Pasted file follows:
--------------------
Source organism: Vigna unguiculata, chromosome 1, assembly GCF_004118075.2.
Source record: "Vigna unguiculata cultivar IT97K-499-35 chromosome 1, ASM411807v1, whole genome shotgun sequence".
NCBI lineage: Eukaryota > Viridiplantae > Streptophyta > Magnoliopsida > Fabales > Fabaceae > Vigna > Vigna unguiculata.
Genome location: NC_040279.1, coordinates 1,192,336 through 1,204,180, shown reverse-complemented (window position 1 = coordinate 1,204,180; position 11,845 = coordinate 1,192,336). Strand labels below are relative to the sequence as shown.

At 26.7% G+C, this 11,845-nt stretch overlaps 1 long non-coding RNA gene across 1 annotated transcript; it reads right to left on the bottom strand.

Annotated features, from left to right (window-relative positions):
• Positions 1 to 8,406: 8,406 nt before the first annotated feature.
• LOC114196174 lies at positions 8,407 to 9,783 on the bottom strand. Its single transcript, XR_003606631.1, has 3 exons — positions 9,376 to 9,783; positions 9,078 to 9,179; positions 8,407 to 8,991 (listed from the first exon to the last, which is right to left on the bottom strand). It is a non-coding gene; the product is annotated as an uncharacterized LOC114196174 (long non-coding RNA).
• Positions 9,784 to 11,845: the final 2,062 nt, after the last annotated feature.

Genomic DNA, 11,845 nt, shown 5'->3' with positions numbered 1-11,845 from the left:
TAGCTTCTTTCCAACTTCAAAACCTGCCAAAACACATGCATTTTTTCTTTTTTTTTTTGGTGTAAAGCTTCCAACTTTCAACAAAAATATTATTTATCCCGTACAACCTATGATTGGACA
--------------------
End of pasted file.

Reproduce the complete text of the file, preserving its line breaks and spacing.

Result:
Source organism: Vigna unguiculata, chromosome 1, assembly GCF_004118075.2.
Source record: "Vigna unguiculata cultivar IT97K-499-35 chromosome 1, ASM411807v1, whole genome shotgun sequence".
NCBI lineage: Eukaryota > Viridiplantae > Streptophyta > Magnoliopsida > Fabales > Fabaceae > Vigna > Vigna unguiculata.
Genome location: NC_040279.1, coordinates 1,192,336 through 1,204,180, shown reverse-complemented (window position 1 = coordinate 1,204,180; position 11,845 = coordinate 1,192,336). Strand labels below are relative to the sequence as shown.

At 26.7% G+C, this 11,845-nt stretch overlaps 1 long non-coding RNA gene across 1 annotated transcript; it reads right to left on the bottom strand.

Annotated features, from left to right (window-relative positions):
• Positions 1 to 8,406: 8,406 nt before the first annotated feature.
• LOC114196174 lies at positions 8,407 to 9,783 on the bottom strand. Its single transcript, XR_003606631.1, has 3 exons — positions 9,376 to 9,783; positions 9,078 to 9,179; positions 8,407 to 8,991 (listed from the first exon to the last, which is right to left on the bottom strand). It is a non-coding gene; the product is annotated as an uncharacterized LOC114196174 (long non-coding RNA).
• Positions 9,784 to 11,845: the final 2,062 nt, after the last annotated feature.

Genomic DNA, 11,845 nt, shown 5'->3' with positions numbered 1-11,845 from the left:
TAGCTTCTTTCCAACTTCAAAACCTGCCAAAACACATGCATTTTTTCTTTTTTTTTTTGGTGTAAAGCTTCCAACTTTCAACAAAAATATTATTTATCCCGTACAACCTATGATTGGACA